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Thursday 19 March 2020

China in South East Europe: Economic or political interests?

China in South East Europe: economic or political interests?

A recent theme in SEESOX seminars has been the role of non-EU actors in South East Europe. The the seminar on March 11, with Jens Bastian (ELIAMEP-- Hellenic Foundation for European & Foreign Policy), and Igor Rogelja (King’s College London), and chaired by Professor Rana Mitter (Director of the University of Oxford China Centre) focused on China: how it is expanding its presence, how that expansion should be interpreted, and the related interactions among the players in the region and beyond.

Dr. Bastian posed the question of whether Chinese involvement in SEE was opportunistic or strategic. Grandiose statements have been made about a “Balkan Silk Road” and turning Piraeus into the largest port in Europe, but Dr. Bastian presented a more complex picture. He explained that Chinese involvement in SEE had three main elements:
  • Investment in infrastructure. Typically, first one sizeable investment is undertaken by a Chinese government-owned corporation. This investment leads to a cluster of other investments, where the expansion can be geographical (e.g., ports in various counties) or sectoral (e.g., a port followed other infrastructure, etc., in the same country). Investments tend to be in transportation, energy, and telecommunications.
  • Ample financing. The Chinese state-owned policy banks have been willing to advance significant sums, under favorable conditions. However, this financing has often been conditioned on host government guarantees and collateral in the form of real estate.
  • Enhanced soft power. In pursuit of soft power, the Chinese authorities have, for example, built up the “17+1” platform for cooperation between Central and Eastern European countries and China; financed the establishment of numerous Confucius Centres at universities across the region; engaged in security cooperation, putatively to protect Chinese tourists; and advised on the creation of “safe/smart” cities (e.g. in Belgrade and Sarajevo).

Monday 9 March 2020

South East Europe in Russia’s geopolitical objectives

Russian influence on South East Europe is very divisive; some countries offer ample potential for Russian access while the others worry about external interference. On the 4th of March, SEESOX held a seminar examining Russia’s geopolitical objectives in South East Europe. The speakers were Professor Roy Allison (St Antony’s College, Oxford) and Andreja Bogdanovski (University of Buckingham). The seminar was chaired and introduced by Dr Othon Anastasakis (Director of SEESOX).

Dr Anastasakis began the seminar by challenging seven clichés regarding Russia-South East Europe relations.
  1. “The Russian security threat is massive in the region”. This is true to a certain degree. Involvement in the alleged coup attempt in Montenegro in 2016, spreading fake news in North Macedonia during the name dispute discussions and having military partnerships with Serbia are some of the cases. On the other hand, the impact of the Russian involvement is rather short term and questionable. It is indicative that most countries in the region, with the exception of Serbia and Bosnia, are NATO member states despite Russian objections; Montenegro is distancing itself from Russia’s influence; and, the name dispute between Greece and North Macedonia was solved despite Russia’s efforts to disrupt the process.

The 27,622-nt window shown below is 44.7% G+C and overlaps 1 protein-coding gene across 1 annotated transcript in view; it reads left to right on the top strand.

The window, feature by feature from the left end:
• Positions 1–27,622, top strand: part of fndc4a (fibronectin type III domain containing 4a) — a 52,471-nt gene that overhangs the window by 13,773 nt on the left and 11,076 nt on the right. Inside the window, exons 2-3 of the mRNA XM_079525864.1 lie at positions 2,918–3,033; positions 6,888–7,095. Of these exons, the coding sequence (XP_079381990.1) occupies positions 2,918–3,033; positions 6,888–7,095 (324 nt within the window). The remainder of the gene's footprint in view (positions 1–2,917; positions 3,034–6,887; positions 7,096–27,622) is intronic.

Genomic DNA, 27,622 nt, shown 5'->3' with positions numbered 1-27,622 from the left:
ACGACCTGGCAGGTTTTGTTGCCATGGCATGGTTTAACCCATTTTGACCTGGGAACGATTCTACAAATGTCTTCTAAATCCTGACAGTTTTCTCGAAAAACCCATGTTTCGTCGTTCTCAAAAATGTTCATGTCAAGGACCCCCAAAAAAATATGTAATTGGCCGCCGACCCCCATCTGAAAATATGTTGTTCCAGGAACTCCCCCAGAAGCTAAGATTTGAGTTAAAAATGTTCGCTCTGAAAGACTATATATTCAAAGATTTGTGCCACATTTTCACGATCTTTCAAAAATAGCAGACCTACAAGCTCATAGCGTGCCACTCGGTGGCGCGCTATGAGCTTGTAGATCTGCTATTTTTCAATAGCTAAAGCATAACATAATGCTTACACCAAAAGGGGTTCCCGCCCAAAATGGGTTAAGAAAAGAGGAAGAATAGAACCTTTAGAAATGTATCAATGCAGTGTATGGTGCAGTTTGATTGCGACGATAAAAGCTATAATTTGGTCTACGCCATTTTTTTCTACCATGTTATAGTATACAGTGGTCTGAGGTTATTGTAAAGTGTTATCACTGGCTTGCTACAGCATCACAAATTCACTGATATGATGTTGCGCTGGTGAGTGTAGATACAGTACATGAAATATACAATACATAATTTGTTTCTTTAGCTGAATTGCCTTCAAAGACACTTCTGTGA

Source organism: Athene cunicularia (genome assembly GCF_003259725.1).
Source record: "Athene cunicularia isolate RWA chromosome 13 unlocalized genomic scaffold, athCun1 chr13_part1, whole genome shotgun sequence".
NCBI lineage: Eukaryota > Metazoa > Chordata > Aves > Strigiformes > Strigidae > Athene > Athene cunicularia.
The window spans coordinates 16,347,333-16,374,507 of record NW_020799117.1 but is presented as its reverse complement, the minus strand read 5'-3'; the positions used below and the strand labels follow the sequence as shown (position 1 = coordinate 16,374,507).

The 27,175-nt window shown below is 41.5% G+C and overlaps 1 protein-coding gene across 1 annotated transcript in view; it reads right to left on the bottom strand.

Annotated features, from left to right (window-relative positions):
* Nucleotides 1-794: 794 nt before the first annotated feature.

2. “Russia has soft power in the Balkans”. This usually refers to the existence of Slavic and religious links, the learning of the Russian language or the use of media presence. Firstly, Russia’s soft power can be contested at a conceptual level as to what constitutes soft power and secondly, Russian soft power does not relate to the many in the region but to a select few and can be quite divisive.

Monday 2 March 2020

The role of the Balkans in the geopolitics of cyber security

Lucas Kello, David Madden and Cvete Koneska

Lucas Kello and Cvete Koneska spoke at a SEESOX seminar on 26 February. David Madden chaired.

Lucas Kello said that South East Europe was important both to the West and to Russia. This was an unchanging geopolitical fact, and it was inevitable therefore that Russian capabilities and innovative thinking in terms of cyberspace should be deployed in the region. Russia was very active in sowing and exploiting political and social divisions, weakening Western societies from within, and slowing down NATO expansion and/or diminishing its internal cohesion by non-violent means. Flash points, elections and lack of trust between governments and oppositions all provided opportunities.

Subsequently, in answer to a question, he detailed a number of ways of interfering in the election process: compromat, and making use of politically damaging information; compromising the machinery used to collect, register and count votes; attacking the voter registration system; and making it known that a system or systems had been compromised.

Cvete Koneska concentrated on vulnerabilities as well as capabilities and intent. South East Europe was a hot spot of cyber activity, not least because of poor critical infrastructures, weak rule of law, low level of trust in institutions and lack of cyber literacy at the state level (and a more general absence of media literacy). The region was a particular target because of its connections with both the EU and NATO, and often viewed as a weak link. Cyber attacks ranged from the fully malicious to the plain embarrassing. The solution was to address the societal vulnerabilities, and especially the trust and rule of law issues: but that was easier said than done.